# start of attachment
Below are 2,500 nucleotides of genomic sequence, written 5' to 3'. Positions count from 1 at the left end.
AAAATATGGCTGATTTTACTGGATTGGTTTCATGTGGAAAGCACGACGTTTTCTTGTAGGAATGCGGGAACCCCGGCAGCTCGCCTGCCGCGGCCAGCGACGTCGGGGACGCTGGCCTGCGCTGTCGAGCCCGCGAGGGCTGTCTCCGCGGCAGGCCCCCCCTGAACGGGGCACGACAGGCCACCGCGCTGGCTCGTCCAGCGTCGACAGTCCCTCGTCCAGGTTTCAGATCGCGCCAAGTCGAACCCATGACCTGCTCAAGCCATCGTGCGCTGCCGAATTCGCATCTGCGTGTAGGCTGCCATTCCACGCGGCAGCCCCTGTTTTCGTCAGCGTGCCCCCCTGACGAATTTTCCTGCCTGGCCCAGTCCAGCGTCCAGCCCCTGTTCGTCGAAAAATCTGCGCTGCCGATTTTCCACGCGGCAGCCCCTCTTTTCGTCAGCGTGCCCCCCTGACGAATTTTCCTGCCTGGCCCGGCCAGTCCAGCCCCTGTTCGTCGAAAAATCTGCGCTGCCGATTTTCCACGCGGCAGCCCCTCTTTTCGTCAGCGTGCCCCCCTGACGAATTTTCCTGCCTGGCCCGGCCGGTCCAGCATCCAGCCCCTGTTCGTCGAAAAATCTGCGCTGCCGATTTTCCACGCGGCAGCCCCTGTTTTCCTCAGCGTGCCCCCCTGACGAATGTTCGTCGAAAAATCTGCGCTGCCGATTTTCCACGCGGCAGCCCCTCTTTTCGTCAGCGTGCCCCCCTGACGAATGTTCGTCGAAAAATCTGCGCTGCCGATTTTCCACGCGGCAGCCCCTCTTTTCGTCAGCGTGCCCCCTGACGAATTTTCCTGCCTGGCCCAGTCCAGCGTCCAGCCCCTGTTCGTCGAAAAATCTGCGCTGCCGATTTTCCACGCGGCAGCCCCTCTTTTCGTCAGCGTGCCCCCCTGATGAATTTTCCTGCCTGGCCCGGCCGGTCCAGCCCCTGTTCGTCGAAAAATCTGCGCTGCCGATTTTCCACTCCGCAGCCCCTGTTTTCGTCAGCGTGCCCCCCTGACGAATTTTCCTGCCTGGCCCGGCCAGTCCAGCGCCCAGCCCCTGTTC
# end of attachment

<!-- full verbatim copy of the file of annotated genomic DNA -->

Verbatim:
Below are 2,500 nucleotides of genomic sequence, written 5' to 3'. Positions count from 1 at the left end.
AAAATATGGCTGATTTTACTGGATTGGTTTCATGTGGAAAGCACGACGTTTTCTTGTAGGAATGCGGGAACCCCGGCAGCTCGCCTGCCGCGGCCAGCGACGTCGGGGACGCTGGCCTGCGCTGTCGAGCCCGCGAGGGCTGTCTCCGCGGCAGGCCCCCCCTGAACGGGGCACGACAGGCCACCGCGCTGGCTCGTCCAGCGTCGACAGTCCCTCGTCCAGGTTTCAGATCGCGCCAAGTCGAACCCATGACCTGCTCAAGCCATCGTGCGCTGCCGAATTCGCATCTGCGTGTAGGCTGCCATTCCACGCGGCAGCCCCTGTTTTCGTCAGCGTGCCCCCCTGACGAATTTTCCTGCCTGGCCCAGTCCAGCGTCCAGCCCCTGTTCGTCGAAAAATCTGCGCTGCCGATTTTCCACGCGGCAGCCCCTCTTTTCGTCAGCGTGCCCCCCTGACGAATTTTCCTGCCTGGCCCGGCCAGTCCAGCCCCTGTTCGTCGAAAAATCTGCGCTGCCGATTTTCCACGCGGCAGCCCCTCTTTTCGTCAGCGTGCCCCCCTGACGAATTTTCCTGCCTGGCCCGGCCGGTCCAGCATCCAGCCCCTGTTCGTCGAAAAATCTGCGCTGCCGATTTTCCACGCGGCAGCCCCTGTTTTCCTCAGCGTGCCCCCCTGACGAATGTTCGTCGAAAAATCTGCGCTGCCGATTTTCCACGCGGCAGCCCCTCTTTTCGTCAGCGTGCCCCCCTGACGAATGTTCGTCGAAAAATCTGCGCTGCCGATTTTCCACGCGGCAGCCCCTCTTTTCGTCAGCGTGCCCCCTGACGAATTTTCCTGCCTGGCCCAGTCCAGCGTCCAGCCCCTGTTCGTCGAAAAATCTGCGCTGCCGATTTTCCACGCGGCAGCCCCTCTTTTCGTCAGCGTGCCCCCCTGATGAATTTTCCTGCCTGGCCCGGCCGGTCCAGCCCCTGTTCGTCGAAAAATCTGCGCTGCCGATTTTCCACTCCGCAGCCCCTGTTTTCGTCAGCGTGCCCCCCTGACGAATTTTCCTGCCTGGCCCGGCCAGTCCAGCGCCCAGCCCCTGTTC